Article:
Wednesday, 23 April 2014

Don't Ever Look Back by Daniel Friedman

In my misguided youth as a Memphis police detective, I wrecked a fair number of motor pool cars.

The narrator continues for the rest of the first paragraph to say he's damaged property and violated constitutional rights, often with a rolled-up phone book, which reminds me of an episode of Monk when Captain Stottlemeyer, without a phone book, improvises by whacking someone with a laptop computer instead. I mention this because I like stories that take old ideas and turn them around, even if only a little.

Even though this opening line is back story, it instantly establishes character and tone. As it is brief, the reader may not recognize that this novel actually begins with back story. The character/narrator that emerges, though is a bit of a cliche, the over the top Hollywood detective that in the opening pages reminds me of Dirty Harry as a disrespectful teenager, which is to say: This is fun to read. Reading on, it's even more hilarious as the narrator is an old man.

A scene unfolds quickly, beginning while still on page 1. The narrator has to explain why he went after someone with an axe. I start to sympathize with the character and want to read more about him. It isn't so much the situation that hooks as it is the character - who's interesting in the sense that he speaks his mind and is a take-it-as-it-comes kind of guy who is quite capable of shrugging off an axe attack. So this character is a breath of fresh air in a world where etiquette and politically correct speech suffocates pre-1990's conversation. That is: this is great escapist fiction with interesting dialogue, which gives the characters plenty of opportunity to express themselves and tell their own stories.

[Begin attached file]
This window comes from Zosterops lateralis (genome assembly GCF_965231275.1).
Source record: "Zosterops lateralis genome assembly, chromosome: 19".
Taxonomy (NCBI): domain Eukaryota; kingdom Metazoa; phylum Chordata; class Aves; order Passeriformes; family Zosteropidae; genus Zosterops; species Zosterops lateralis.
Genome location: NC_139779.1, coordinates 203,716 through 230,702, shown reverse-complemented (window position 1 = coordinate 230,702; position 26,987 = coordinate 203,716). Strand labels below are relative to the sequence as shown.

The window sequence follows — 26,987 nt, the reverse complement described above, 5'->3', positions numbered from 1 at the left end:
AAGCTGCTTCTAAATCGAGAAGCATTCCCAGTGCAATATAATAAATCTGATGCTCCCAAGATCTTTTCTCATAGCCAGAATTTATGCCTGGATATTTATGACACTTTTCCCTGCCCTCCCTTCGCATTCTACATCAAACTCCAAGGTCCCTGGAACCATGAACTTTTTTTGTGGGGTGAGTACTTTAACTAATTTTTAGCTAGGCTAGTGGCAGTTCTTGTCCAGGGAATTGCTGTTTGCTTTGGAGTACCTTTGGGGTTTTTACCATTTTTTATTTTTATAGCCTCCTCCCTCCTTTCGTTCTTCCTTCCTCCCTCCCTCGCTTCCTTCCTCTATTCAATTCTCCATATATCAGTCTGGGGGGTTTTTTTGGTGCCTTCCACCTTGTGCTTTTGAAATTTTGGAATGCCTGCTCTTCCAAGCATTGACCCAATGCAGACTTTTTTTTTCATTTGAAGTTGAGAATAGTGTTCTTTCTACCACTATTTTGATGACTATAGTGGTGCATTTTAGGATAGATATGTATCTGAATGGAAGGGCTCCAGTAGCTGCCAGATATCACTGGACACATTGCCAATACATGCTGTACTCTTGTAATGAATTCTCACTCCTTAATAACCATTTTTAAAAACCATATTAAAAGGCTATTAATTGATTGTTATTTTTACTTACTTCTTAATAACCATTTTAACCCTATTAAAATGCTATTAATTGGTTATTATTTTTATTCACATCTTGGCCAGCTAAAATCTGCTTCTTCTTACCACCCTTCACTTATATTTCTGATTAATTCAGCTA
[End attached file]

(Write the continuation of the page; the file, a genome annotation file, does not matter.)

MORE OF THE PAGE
First thing said:

"What can I say?"

Verdict: Cool

The 4 stars are not so much for the opening line, but more for the overall opening pages with its mixture of tone, conflict, character and dialogue. Very easy to get pulled into this novel. My evening's just been - booked.

Theodore Moracht

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